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Punishment in Criminal Justice

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Punishment In Criminal Justice
CRJ 301 Juvenile Justice
Iesia Mitchell
Instructor: Diane Williams
April 30 2012
Punishment In Criminal Justice
CRJ 301 Juvenile Justice
Iesia Mitchell
Instructor: Diane Williams
April 30 2012 |

|

There are five general aims or functions or justifications of punishment. The first being Deterrence There is a belief that punishment for crime can deter people from offending. There are two forms where deterrence is concerned with punishing an individual offender in the expectation that he will not offend again, and General deterrence is related to the possibility that people in general will be deterred from committing crime by the threat of punishment if they are caught. There is also the theory that criminal laws are passed with well-defined punishments to discourage individual criminal defendants from becoming repeat offenders and to discourage others in society from engaging in similar criminal activity. Deterrence is one of the primary objects of the Criminal Law. Its primary goal is to discourage members of society from committing criminal acts out of fear of punishment. The most powerful deterrent would be a criminal justice system that guaranteed with certainty that all persons who broke the law would be apprehended, convicted, and punished, and would receive no personal benefit from their wrongdoing this aim is effective by long prison sentence and heavy fines (Criminal Deterrence and Sentence Severity, 1999).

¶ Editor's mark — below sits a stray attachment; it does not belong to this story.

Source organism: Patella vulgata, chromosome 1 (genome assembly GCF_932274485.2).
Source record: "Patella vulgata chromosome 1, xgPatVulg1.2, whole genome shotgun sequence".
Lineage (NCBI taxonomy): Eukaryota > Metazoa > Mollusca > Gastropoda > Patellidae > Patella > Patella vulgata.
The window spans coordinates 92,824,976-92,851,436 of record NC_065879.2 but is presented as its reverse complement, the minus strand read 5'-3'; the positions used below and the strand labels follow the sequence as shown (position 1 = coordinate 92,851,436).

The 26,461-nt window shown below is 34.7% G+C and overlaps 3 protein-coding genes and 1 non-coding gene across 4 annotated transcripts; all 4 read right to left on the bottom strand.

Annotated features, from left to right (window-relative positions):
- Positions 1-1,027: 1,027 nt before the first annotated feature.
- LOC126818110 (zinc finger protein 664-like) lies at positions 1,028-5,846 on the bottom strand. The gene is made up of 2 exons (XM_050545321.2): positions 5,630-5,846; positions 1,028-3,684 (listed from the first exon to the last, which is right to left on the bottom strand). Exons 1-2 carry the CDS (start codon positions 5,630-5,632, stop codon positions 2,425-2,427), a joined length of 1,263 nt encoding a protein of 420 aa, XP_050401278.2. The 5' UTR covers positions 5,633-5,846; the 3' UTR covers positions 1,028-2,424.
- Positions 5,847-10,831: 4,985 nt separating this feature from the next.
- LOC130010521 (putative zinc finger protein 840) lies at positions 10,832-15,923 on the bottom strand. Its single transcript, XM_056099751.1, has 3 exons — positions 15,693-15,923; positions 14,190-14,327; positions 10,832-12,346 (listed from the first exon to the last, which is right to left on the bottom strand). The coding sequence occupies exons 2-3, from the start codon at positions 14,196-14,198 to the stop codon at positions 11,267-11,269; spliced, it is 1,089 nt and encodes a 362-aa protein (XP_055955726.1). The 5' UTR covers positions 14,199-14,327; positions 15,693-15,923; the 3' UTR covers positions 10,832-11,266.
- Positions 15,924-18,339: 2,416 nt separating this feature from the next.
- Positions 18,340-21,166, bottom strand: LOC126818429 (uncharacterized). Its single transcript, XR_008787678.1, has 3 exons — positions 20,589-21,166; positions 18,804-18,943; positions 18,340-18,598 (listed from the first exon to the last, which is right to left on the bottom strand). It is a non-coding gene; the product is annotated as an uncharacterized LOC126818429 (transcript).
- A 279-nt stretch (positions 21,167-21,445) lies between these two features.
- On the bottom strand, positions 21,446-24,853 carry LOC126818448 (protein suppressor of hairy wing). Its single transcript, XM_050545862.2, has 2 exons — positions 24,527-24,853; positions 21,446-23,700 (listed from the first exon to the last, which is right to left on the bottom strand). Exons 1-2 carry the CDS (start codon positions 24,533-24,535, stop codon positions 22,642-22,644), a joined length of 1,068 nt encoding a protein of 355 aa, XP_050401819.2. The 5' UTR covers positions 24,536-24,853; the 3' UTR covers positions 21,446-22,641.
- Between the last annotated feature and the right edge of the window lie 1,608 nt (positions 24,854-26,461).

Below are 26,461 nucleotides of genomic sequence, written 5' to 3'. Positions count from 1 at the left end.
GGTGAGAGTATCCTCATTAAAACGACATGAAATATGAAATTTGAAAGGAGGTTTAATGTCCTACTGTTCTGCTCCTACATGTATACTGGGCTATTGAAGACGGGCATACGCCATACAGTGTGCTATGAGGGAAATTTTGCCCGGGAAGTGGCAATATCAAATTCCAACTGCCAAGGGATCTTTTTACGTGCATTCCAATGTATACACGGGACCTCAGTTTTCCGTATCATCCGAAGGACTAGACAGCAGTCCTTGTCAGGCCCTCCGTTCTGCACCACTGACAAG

The second aim at justification of punishment is Rehabilitation this involves offering an offender help to overcome problems which he faces, thereby attempting to make it easier for him or her to avoid future offending. This can include various types of assistance provided in prison or in the course of a probation order which are intended to help the offender to improve his…...

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